Accordion Al - image by Ivy, age 10

Business in Vancouver

Canadian Freelance Union- CEP

New Android products pushing smartphone market envelope

by  Alan Zisman (c) 2012 First published in Business in Vancouver July 10, 2012 Issue #1185 High Tech Office column

Smartphones running Google’s Android provide the most serious competition to Apple’s iPhone.

U.S. and worldwide Android models account for more than 50% of smartphone sales. Canadian data is hard to find, but might be different: last April, JuiceMobile stats placed Apple’s iOS on top in Canada (with 47%) followed by BlackBerry (36%). Android accounted for only 12%.

Recently, three new Android phones - from different manufacturers - have come my way.

Motorola’s Motoluxe goes against the popular wisdom that “bigger is better” with a four-inch display – larger (though lower resolution) than the iPhone, but smaller than on some other Android models. That’s not necessarily a bad thing – many people will find the Motoluxe more comfortable in their hands.

In price, too, the Motoluxe is aiming for a comfortable middle, selling as low as $0 (on a three-year plan from Bell or Virgin) or $299 for outright purchase. Features are not cutting edge: it’s shipping with the older Android 2.3 version and lacks high-speed LTE connections. The processor is relatively slow and built-in storage is minimal – though it can be beefed up with add-on storage.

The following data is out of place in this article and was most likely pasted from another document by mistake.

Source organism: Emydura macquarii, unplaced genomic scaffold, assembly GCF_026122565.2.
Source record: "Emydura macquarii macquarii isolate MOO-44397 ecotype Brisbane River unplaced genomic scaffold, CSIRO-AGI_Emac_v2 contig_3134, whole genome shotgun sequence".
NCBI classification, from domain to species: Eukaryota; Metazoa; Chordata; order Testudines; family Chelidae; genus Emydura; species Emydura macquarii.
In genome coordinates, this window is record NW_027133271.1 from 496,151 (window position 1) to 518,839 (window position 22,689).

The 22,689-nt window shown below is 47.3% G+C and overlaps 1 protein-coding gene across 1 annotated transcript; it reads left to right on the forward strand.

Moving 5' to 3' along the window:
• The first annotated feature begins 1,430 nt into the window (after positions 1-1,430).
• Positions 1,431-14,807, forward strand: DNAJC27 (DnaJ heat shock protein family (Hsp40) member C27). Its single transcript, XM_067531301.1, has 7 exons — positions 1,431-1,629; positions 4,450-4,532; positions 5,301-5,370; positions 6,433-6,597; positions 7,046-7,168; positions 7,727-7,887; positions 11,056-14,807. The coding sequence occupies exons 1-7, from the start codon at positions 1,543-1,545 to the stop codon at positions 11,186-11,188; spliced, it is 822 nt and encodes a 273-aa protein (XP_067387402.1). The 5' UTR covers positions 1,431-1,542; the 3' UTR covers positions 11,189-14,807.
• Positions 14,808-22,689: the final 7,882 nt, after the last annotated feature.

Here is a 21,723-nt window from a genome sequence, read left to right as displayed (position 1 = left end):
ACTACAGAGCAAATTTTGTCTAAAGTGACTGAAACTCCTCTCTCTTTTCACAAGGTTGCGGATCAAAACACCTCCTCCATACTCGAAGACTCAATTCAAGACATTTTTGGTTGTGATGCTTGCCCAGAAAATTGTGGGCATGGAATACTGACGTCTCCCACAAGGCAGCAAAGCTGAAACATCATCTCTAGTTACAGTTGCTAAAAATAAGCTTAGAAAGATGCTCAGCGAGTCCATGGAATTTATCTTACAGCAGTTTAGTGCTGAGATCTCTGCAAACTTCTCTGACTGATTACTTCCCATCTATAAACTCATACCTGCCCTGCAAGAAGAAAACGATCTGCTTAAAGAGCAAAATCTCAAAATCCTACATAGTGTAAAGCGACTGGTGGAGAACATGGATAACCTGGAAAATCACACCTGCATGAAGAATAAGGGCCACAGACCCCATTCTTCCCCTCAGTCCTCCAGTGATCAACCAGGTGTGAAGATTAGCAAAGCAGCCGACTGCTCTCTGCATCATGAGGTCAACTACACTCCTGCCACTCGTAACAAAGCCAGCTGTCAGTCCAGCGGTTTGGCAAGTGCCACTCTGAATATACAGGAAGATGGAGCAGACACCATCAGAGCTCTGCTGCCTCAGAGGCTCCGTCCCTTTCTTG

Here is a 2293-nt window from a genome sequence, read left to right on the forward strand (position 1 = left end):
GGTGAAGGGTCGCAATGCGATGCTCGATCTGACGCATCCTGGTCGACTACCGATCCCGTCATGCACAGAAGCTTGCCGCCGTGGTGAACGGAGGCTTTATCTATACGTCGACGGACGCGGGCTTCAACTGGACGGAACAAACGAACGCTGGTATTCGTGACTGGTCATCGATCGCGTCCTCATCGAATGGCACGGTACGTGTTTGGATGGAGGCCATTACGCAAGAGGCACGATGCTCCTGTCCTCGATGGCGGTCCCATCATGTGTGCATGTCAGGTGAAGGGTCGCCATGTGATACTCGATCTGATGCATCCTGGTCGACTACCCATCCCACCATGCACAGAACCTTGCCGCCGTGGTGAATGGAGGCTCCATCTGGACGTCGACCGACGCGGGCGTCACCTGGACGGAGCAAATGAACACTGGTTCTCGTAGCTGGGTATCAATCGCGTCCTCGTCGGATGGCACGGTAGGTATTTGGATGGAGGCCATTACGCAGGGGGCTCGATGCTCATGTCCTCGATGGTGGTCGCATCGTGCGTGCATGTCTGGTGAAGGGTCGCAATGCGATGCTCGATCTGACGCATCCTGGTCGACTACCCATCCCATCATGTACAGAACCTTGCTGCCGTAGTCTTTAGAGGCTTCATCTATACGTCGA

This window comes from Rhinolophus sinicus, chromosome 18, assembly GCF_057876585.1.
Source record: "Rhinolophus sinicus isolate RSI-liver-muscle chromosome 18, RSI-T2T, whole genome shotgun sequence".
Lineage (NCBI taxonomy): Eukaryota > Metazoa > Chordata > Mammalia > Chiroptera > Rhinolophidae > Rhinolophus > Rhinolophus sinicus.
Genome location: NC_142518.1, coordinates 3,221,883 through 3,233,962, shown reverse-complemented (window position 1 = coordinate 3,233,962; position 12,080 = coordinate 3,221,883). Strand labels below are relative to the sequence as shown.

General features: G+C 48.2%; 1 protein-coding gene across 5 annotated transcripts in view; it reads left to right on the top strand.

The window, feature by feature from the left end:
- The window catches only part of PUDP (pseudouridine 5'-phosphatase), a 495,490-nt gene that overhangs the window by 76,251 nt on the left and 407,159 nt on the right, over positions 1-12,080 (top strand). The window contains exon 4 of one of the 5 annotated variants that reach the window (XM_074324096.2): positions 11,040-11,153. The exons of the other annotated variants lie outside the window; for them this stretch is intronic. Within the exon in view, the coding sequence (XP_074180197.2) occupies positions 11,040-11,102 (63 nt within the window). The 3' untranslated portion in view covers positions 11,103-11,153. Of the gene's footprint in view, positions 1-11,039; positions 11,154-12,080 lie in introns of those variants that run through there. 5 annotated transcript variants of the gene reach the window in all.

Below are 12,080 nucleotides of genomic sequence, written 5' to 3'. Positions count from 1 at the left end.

Nice, though – a notification light that glows in various colours depending whether you’ve got email, text messages, phone calls or appointments waiting.

While the Motoluxe is aimed at an entry-level Android customer, HTC’s new One X wants to be today’s ultimate Android superphone. Available from Rogers and Fido (from $129 with contract to $575), the One X includes a large (4.7-inch) high-resolution display that is perhaps the brightest and clearest of any currently available phone – even outdoing the iPhone Retina display. Similarly, the camera is the best of any phone camera I’ve tried.

The 16 gigabytes (GB) of storage is ample but not expandable, which may disappoint some.

HTC provides buyers of any of its One series phones 25 GB of online storage at Dropbox.com free for two years; optionally, all photos can be automatically stored there.

Samsung has emerged over the past year or so as the Android powerhouse; its various Galaxy models have become the best-known Android brand, and whether you look at U.S. or Canadian stats, it’s become the top Android seller. Its new Galaxy S III is available from all the major carriers ($160 with contract to $600/650.)

Like HTC’s flagship OneX, the S III runs Android 4.0 and supports high speed LTE. Like the One X, it’s a big phone – with a 4.8-inch display and a very good camera, both nearly as good as the OneX’s. Unlike HTC’s phone, the S III includes a removable battery, a memory card slot and a choice of 16- or 32-GB storage models. And a massive 50 GB of Dropbox online storage account.

Samsung focused customizing the S III’s software and features. Place it face down and it mutes for meetings. Lift it to your ear to convert a text conversation to a phone call. All very cool and well implemented.

These high-end models from HTC and Samsung show that phones running Android don’t just compete with the iPhone – for now at least, they offer hardware and features that surpass Apple’s current best.